Published on 2020-09-21.

Adventures in CI land, or how to speed up your CI

Every project has a Continuous Integration (CI) pipeline and every one of them complains its CI is too slow. It is more important than you might think; this can be the root cause of many problems, including lackluster productivity, low morale, high barrier of entry for newcomers, and overall suboptimal quality.

But this need not be. I have compiled here a lengthy list of various ways you can simplify your CI and make it faster, based on my experience on open-source projects and my work experience. I sure wish you will find something in here worth your time.

And finally, I hope you will realize this endeavour is not unlike optimizing a program: it requires some time and dedication but you will get tremendous results. Also, almost incidentally, it will be more secure and easier to audit.

Lastly, remember to measure and profile your changes. If a change has made no improvements, it should be reverted.

This article assumes you are running a POSIX system. Windows developers, this is not the article you are looking for.

Reduce the size of everything

Almost certainly, your CI pipeline has to download ‘something’, be it a base docker image, a virtual machine image, some packages, maybe a few company wide scripts. The thing is, you are downloading those every time it runs, 24/7, every day of the year. Even a small size reduction can yield big speed ups. Remember, the network is usually the bottleneck.

In no particular order:

Be lazy: Don’t do things you don’t need to do

Miscellenaous tricks

A note on security

I am a DevOps Engineer, what can I do?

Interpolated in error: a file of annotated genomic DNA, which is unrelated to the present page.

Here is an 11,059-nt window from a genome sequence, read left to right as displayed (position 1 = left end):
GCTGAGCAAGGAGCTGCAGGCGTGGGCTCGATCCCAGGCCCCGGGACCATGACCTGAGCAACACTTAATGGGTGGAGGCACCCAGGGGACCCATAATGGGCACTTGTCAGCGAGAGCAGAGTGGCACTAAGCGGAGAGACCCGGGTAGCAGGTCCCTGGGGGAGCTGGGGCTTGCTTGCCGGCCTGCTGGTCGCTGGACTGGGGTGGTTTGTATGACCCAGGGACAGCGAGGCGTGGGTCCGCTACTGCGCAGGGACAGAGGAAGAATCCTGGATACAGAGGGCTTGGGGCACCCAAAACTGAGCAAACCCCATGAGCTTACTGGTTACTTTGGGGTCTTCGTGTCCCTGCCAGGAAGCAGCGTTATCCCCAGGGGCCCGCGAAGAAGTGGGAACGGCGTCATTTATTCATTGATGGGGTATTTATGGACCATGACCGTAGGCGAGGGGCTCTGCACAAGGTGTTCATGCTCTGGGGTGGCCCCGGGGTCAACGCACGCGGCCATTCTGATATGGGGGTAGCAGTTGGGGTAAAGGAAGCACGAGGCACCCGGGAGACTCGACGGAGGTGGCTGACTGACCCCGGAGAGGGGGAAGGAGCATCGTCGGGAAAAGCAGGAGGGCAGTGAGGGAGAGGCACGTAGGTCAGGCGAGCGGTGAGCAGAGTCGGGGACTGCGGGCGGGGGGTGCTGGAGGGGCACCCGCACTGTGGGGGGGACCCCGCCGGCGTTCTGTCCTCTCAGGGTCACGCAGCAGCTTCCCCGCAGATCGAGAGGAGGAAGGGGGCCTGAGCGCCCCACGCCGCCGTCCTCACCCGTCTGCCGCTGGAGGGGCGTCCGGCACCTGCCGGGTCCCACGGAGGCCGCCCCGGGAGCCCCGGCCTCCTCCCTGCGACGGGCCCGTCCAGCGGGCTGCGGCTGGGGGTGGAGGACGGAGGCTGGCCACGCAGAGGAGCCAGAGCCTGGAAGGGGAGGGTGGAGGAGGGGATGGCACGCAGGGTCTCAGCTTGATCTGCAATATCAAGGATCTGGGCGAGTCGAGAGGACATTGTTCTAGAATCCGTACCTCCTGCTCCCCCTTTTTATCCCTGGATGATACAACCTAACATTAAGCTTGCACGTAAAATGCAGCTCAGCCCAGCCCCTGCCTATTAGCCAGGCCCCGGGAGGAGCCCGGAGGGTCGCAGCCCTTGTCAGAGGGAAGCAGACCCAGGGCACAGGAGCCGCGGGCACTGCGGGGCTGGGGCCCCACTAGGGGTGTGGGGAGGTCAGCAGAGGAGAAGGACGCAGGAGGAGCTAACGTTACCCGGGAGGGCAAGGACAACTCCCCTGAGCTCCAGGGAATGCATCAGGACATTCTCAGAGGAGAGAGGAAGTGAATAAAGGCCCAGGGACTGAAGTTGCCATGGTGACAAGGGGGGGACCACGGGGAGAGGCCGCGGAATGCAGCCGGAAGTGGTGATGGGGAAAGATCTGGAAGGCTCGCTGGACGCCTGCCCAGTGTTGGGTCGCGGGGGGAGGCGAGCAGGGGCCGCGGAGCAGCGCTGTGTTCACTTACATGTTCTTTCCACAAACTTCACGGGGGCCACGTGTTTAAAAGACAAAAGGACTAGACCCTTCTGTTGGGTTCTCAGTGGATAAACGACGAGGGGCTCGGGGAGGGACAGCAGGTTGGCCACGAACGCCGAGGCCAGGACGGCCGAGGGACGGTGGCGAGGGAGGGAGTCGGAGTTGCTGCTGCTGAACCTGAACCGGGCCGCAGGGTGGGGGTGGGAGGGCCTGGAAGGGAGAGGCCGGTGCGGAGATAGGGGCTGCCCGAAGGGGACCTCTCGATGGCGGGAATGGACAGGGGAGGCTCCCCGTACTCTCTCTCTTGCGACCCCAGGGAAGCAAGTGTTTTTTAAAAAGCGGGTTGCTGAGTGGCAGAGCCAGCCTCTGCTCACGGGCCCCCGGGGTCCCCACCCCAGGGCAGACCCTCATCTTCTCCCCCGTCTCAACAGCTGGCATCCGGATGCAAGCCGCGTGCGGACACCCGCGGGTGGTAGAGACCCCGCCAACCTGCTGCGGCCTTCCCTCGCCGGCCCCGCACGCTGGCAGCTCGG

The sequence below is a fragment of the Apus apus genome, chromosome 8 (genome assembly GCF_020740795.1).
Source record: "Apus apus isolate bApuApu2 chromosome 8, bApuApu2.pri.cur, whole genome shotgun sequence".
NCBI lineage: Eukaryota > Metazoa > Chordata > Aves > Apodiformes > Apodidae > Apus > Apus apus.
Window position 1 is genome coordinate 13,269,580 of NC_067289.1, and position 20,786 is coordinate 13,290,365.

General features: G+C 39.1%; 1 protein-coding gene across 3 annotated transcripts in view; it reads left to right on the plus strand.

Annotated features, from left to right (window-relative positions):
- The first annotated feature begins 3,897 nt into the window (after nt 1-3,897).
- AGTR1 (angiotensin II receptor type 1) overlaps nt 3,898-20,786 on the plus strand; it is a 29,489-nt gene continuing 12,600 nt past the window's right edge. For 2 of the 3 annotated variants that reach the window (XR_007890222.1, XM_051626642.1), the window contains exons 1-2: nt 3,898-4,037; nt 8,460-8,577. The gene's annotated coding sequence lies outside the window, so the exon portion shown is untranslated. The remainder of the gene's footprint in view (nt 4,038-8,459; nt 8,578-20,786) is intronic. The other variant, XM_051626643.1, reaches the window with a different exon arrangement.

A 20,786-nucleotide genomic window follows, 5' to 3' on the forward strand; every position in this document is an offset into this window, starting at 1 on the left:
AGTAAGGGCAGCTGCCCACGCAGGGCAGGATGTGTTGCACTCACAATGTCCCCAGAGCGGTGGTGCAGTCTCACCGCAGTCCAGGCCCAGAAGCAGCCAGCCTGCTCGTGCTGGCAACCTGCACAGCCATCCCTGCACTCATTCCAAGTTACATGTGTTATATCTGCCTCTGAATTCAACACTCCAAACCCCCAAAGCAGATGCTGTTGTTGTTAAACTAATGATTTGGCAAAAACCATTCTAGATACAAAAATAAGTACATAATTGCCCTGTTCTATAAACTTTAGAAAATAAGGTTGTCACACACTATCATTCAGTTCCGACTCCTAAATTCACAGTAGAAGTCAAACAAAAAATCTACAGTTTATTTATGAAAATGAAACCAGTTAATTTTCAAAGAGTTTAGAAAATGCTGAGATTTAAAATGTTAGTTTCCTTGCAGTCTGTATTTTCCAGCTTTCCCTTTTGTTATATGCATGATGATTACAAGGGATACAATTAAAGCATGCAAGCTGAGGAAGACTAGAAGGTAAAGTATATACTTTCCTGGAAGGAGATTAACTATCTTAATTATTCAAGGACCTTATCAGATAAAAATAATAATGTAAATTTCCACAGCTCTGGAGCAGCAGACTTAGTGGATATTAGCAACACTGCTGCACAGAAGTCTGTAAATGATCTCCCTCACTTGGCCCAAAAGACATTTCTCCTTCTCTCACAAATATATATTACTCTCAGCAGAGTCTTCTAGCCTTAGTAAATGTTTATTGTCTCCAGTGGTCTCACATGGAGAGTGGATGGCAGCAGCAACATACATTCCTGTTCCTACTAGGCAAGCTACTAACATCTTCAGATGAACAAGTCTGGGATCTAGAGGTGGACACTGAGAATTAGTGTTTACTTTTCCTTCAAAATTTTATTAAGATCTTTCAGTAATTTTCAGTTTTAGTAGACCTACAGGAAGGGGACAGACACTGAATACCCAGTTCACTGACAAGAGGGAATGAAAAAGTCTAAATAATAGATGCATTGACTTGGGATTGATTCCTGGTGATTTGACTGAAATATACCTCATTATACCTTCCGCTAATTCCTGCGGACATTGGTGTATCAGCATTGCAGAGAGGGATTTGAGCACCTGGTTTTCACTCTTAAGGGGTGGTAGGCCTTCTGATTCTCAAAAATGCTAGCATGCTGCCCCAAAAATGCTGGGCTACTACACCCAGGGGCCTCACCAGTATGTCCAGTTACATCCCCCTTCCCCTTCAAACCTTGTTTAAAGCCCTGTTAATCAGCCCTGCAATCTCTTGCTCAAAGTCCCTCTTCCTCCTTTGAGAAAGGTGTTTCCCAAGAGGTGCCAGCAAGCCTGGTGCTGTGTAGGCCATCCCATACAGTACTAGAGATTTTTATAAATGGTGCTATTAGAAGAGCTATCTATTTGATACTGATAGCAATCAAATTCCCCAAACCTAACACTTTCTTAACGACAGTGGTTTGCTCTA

Most of the above rules can be automated with a script, assuming the definition of a CI pipeline is in a text format (e.g. Gitlab CI). I would suggest starting here, and teaching developers about these simple tips than really make a difference.

I would also suggest considering adding strict firewall rules inside CI pipelines, and making sure the setup/teardown of CI runners is very fast. Additionally, I would do everything to avoid a situation where no CI runner is available, preventing developers from working and deploying.

Finally, I would recommend leading by example with the pipelines for the tools made by DevOps Engineers in your organization.

Closing words

I wish you well on your journey towards a fast, reliable and simple CI pipeline.

I noticed in my numerous projects with different tech stacks that some are friendlier than others towards CI pipelines than others (I am looking at you, Gradle!). If you have the luxury of choosing your technical stack, do consider how it will play out with your pipeline. I believe this is a much more important factor than discussing whether $LANG has semicolons or not because I am convinced it can completely decide the outcome of your project.